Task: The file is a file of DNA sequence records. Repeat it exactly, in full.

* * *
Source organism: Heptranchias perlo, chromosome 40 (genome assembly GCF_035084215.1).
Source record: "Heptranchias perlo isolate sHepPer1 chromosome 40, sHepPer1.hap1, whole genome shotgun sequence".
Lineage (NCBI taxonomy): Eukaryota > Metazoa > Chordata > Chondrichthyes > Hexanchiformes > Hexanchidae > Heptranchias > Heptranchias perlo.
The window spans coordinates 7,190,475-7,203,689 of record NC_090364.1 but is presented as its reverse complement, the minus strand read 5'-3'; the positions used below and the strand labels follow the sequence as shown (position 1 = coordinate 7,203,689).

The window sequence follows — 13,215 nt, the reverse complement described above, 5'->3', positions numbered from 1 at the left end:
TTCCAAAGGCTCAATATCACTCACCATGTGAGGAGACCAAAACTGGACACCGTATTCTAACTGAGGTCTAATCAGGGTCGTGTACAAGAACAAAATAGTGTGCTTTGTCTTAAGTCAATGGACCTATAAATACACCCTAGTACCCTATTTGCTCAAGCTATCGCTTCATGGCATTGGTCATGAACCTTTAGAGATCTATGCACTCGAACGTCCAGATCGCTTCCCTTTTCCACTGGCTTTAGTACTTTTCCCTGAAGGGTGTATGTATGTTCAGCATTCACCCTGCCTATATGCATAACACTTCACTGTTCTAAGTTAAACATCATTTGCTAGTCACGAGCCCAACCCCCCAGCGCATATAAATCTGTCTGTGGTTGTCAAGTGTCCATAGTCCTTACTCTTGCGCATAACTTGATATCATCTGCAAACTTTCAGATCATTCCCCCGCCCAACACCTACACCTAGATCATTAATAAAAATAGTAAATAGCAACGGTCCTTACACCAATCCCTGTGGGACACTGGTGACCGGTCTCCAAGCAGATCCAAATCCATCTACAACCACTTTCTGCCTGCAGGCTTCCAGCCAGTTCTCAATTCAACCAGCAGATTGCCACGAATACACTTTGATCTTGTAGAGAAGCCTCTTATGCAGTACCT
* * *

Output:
Source organism: Heptranchias perlo, chromosome 40 (genome assembly GCF_035084215.1).
Source record: "Heptranchias perlo isolate sHepPer1 chromosome 40, sHepPer1.hap1, whole genome shotgun sequence".
Lineage (NCBI taxonomy): Eukaryota > Metazoa > Chordata > Chondrichthyes > Hexanchiformes > Hexanchidae > Heptranchias > Heptranchias perlo.
The window spans coordinates 7,190,475-7,203,689 of record NC_090364.1 but is presented as its reverse complement, the minus strand read 5'-3'; the positions used below and the strand labels follow the sequence as shown (position 1 = coordinate 7,203,689).

The window sequence follows — 13,215 nt, the reverse complement described above, 5'->3', positions numbered from 1 at the left end:
TTCCAAAGGCTCAATATCACTCACCATGTGAGGAGACCAAAACTGGACACCGTATTCTAACTGAGGTCTAATCAGGGTCGTGTACAAGAACAAAATAGTGTGCTTTGTCTTAAGTCAATGGACCTATAAATACACCCTAGTACCCTATTTGCTCAAGCTATCGCTTCATGGCATTGGTCATGAACCTTTAGAGATCTATGCACTCGAACGTCCAGATCGCTTCCCTTTTCCACTGGCTTTAGTACTTTTCCCTGAAGGGTGTATGTATGTTCAGCATTCACCCTGCCTATATGCATAACACTTCACTGTTCTAAGTTAAACATCATTTGCTAGTCACGAGCCCAACCCCCCAGCGCATATAAATCTGTCTGTGGTTGTCAAGTGTCCATAGTCCTTACTCTTGCGCATAACTTGATATCATCTGCAAACTTTCAGATCATTCCCCCGCCCAACACCTACACCTAGATCATTAATAAAAATAGTAAATAGCAACGGTCCTTACACCAATCCCTGTGGGACACTGGTGACCGGTCTCCAAGCAGATCCAAATCCATCTACAACCACTTTCTGCCTGCAGGCTTCCAGCCAGTTCTCAATTCAACCAGCAGATTGCCACGAATACACTTTGATCTTGTAGAGAAGCCTCTTATGCAGTACCT